String of Pearls opens with an assassin receiving his latest hit and I was instantly intrigued by what was happening to this character (and the end of the Prologue certainly doesn't disappoint!). The writing is clear and concise, and author deserves serious praise for his creative/amazing similes. 4 stars out of 5.
Once Dayson is introduced, I found myself interested in his story but at the same time felt like I was kept at an arms length from him as a character. The beginning could have been a bit more relatable (more an idea of the overall conflict that's driving the story), especially as the reader is primed for a supernatural/paranormal experience and for a substantial period of time the novel feels very much like old school colonialism (there were some serious Lord Jim/Heart of Darkness vibes).
The plot follows multiple characters, perhaps too many, and it detracted from the events of Jean and Dayson, at least for me. For such a novel concept, and the fact that once you find out Dayson is dead you are launched into a new world in chaos (which the reader isn't quite privy to), there were too many things up in the air.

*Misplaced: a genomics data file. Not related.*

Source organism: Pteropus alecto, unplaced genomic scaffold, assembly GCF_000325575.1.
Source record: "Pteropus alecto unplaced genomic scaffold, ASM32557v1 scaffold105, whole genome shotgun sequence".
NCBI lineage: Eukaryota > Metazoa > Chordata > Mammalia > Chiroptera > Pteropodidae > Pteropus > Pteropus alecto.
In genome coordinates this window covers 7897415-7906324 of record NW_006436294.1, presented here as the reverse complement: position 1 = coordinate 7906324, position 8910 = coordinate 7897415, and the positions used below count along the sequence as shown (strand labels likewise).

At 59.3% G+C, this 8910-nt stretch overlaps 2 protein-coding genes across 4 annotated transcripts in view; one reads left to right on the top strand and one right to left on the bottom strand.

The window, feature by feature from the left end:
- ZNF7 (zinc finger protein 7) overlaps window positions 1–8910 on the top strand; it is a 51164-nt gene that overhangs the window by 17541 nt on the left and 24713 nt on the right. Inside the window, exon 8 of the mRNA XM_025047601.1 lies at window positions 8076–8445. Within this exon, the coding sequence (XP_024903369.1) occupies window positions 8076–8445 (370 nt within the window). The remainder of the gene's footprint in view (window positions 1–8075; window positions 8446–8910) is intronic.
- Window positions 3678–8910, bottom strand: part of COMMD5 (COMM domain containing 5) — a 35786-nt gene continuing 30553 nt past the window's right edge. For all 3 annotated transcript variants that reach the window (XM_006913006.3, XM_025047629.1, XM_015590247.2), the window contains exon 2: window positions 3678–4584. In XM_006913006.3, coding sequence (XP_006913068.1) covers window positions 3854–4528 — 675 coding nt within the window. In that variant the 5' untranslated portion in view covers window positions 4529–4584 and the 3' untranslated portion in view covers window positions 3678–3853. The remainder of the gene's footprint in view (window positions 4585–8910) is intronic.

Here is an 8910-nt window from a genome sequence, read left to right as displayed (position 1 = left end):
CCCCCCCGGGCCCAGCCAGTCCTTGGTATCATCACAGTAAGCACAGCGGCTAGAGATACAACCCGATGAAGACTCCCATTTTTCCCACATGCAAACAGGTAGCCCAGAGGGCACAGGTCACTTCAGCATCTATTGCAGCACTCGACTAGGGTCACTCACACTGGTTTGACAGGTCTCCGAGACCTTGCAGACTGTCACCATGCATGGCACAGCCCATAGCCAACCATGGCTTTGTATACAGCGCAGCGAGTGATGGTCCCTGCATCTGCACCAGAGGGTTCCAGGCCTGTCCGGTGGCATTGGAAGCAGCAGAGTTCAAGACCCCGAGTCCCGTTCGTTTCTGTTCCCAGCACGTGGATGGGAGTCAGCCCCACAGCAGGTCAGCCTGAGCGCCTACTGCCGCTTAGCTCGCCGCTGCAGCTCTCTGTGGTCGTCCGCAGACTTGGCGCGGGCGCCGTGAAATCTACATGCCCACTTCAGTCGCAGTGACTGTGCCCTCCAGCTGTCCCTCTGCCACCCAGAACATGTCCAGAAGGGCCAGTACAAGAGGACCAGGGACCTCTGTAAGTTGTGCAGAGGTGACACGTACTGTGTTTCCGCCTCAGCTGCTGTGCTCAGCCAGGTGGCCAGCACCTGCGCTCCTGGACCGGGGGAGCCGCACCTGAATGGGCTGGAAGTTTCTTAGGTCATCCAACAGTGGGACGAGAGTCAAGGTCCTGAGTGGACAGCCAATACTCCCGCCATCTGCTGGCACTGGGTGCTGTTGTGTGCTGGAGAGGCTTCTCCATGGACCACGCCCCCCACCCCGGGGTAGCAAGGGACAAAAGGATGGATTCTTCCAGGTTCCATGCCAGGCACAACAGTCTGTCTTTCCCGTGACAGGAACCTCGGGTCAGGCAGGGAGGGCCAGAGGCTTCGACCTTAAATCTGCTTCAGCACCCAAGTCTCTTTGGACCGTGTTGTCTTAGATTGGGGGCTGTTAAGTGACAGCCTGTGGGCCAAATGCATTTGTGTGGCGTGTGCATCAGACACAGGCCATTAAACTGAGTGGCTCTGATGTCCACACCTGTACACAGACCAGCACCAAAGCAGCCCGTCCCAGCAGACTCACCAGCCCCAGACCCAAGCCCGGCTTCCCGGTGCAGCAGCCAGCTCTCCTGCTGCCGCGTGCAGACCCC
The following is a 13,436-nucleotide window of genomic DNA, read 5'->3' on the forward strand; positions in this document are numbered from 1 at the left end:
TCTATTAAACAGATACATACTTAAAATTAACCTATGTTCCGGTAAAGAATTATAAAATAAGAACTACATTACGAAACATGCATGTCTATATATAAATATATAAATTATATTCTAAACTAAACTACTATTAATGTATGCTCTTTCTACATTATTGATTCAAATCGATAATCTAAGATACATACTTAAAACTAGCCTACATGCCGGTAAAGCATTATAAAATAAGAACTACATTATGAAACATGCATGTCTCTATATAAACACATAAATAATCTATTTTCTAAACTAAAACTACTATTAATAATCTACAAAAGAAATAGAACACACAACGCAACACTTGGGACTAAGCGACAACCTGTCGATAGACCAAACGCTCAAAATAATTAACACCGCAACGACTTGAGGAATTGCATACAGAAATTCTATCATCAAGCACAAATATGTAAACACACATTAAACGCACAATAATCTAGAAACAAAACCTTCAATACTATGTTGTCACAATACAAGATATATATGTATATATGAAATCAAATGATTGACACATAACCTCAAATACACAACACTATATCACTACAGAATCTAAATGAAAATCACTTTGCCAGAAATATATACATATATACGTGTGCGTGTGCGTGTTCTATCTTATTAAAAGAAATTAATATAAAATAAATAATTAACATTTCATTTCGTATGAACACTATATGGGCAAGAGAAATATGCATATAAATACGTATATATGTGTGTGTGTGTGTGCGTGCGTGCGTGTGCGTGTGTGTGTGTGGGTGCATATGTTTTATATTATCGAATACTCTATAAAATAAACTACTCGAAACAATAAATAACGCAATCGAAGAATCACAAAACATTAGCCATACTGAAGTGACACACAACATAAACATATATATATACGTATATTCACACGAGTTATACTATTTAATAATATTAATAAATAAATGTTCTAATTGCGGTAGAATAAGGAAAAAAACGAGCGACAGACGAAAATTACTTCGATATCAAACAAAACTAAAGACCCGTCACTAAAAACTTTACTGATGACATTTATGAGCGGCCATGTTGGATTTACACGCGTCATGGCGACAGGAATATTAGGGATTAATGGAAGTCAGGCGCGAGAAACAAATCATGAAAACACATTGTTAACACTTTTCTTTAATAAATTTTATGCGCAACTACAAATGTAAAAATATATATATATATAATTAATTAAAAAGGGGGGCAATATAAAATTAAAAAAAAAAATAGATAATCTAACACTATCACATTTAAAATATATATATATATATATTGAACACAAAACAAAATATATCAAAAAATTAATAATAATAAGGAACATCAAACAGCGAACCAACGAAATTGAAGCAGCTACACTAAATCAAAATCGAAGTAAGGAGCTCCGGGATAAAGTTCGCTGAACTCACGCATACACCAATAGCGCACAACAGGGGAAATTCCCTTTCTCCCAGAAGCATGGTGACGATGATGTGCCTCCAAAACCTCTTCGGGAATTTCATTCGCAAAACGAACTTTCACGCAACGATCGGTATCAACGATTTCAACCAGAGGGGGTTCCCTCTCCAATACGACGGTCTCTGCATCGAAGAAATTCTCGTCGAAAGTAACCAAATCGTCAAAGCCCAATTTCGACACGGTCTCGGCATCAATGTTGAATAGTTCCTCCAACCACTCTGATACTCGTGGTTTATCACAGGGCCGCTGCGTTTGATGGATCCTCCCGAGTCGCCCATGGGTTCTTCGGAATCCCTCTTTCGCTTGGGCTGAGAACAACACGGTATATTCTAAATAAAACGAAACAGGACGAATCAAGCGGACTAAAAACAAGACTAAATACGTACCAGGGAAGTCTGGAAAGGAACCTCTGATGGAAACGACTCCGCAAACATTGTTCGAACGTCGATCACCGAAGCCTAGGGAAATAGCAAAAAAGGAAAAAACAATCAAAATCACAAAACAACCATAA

String of Pearls offers something unique to the fantasy world, and the ending, while not without questions, resolves the story nicely (there are an additional two books that continue from where the first left off). In a way, purgatory, heaven, and hell are treated much like a new fantasy universe: they have their own rules, religious system, citizens, cities. It's best not to read the book thinking of heaven and hell in the Judeo-Christian sense: it's more of a new fantasy world that has been created.
Volumes 1–3 Amazon (6.49)